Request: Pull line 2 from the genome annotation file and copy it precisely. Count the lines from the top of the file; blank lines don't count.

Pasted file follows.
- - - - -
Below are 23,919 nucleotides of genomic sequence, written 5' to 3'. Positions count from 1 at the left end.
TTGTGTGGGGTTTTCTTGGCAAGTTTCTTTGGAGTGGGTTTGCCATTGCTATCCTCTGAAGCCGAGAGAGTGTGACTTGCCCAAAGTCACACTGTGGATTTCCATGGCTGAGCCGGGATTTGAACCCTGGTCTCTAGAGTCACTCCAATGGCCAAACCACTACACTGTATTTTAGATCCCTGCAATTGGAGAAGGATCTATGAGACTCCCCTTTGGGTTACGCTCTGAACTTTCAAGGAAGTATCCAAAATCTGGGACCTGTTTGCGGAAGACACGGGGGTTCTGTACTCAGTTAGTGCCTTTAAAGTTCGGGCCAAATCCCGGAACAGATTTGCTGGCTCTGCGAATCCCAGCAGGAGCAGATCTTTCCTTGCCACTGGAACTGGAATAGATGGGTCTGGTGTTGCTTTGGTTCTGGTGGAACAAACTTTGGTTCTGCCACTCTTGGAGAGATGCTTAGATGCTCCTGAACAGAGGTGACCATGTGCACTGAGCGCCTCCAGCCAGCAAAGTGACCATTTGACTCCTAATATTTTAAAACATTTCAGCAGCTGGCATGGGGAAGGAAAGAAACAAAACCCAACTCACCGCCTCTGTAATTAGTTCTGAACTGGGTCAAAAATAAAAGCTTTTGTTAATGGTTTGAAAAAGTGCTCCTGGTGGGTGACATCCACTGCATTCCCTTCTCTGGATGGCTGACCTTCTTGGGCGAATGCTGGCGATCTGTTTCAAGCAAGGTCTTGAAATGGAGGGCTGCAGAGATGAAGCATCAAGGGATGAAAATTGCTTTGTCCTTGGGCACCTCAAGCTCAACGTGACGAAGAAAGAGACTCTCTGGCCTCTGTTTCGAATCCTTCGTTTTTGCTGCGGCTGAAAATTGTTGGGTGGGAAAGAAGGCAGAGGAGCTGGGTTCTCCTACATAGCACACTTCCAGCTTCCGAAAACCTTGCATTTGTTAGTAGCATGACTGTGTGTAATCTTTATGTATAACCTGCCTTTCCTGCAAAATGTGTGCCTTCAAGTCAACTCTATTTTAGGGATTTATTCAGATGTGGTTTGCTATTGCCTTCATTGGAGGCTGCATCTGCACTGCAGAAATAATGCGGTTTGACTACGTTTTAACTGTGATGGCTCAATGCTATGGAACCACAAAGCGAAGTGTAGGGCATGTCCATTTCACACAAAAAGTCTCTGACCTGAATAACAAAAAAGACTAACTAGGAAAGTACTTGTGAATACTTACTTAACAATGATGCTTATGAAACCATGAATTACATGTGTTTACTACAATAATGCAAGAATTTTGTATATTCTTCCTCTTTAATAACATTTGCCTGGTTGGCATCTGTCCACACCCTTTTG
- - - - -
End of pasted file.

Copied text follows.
TTGTGTGGGGTTTTCTTGGCAAGTTTCTTTGGAGTGGGTTTGCCATTGCTATCCTCTGAAGCCGAGAGAGTGTGACTTGCCCAAAGTCACACTGTGGATTTCCATGGCTGAGCCGGGATTTGAACCCTGGTCTCTAGAGTCACTCCAATGGCCAAACCACTACACTGTATTTTAGATCCCTGCAATTGGAGAAGGATCTATGAGACTCCCCTTTGGGTTACGCTCTGAACTTTCAAGGAAGTATCCAAAATCTGGGACCTGTTTGCGGAAGACACGGGGGTTCTGTACTCAGTTAGTGCCTTTAAAGTTCGGGCCAAATCCCGGAACAGATTTGCTGGCTCTGCGAATCCCAGCAGGAGCAGATCTTTCCTTGCCACTGGAACTGGAATAGATGGGTCTGGTGTTGCTTTGGTTCTGGTGGAACAAACTTTGGTTCTGCCACTCTTGGAGAGATGCTTAGATGCTCCTGAACAGAGGTGACCATGTGCACTGAGCGCCTCCAGCCAGCAAAGTGACCATTTGACTCCTAATATTTTAAAACATTTCAGCAGCTGGCATGGGGAAGGAAAGAAACAAAACCCAACTCACCGCCTCTGTAATTAGTTCTGAACTGGGTCAAAAATAAAAGCTTTTGTTAATGGTTTGAAAAAGTGCTCCTGGTGGGTGACATCCACTGCATTCCCTTCTCTGGATGGCTGACCTTCTTGGGCGAATGCTGGCGATCTGTTTCAAGCAAGGTCTTGAAATGGAGGGCTGCAGAGATGAAGCATCAAGGGATGAAAATTGCTTTGTCCTTGGGCACCTCAAGCTCAACGTGACGAAGAAAGAGACTCTCTGGCCTCTGTTTCGAATCCTTCGTTTTTGCTGCGGCTGAAAATTGTTGGGTGGGAAAGAAGGCAGAGGAGCTGGGTTCTCCTACATAGCACACTTCCAGCTTCCGAAAACCTTGCATTTGTTAGTAGCATGACTGTGTGTAATCTTTATGTATAACCTGCCTTTCCTGCAAAATGTGTGCCTTCAAGTCAACTCTATTTTAGGGATTTATTCAGATGTGGTTTGCTATTGCCTTCATTGGAGGCTGCATCTGCACTGCAGAAATAATGCGGTTTGACTACGTTTTAACTGTGATGGCTCAATGCTATGGAACCACAAAGCGAAGTGTAGGGCATGTCCATTTCACACAAAAAGTCTCTGACCTGAATAACAAAAAAGACTAACTAGGAAAGTACTTGTGAATACTTACTTAACAATGATGCTTATGAAACCATGAATTACATGTGTTTACTACAATAATGCAAGAATTTTGTATATTCTTCCTCTTTAATAACATTTGCCTGGTTGGCATCTGTCCACACCCTTTTG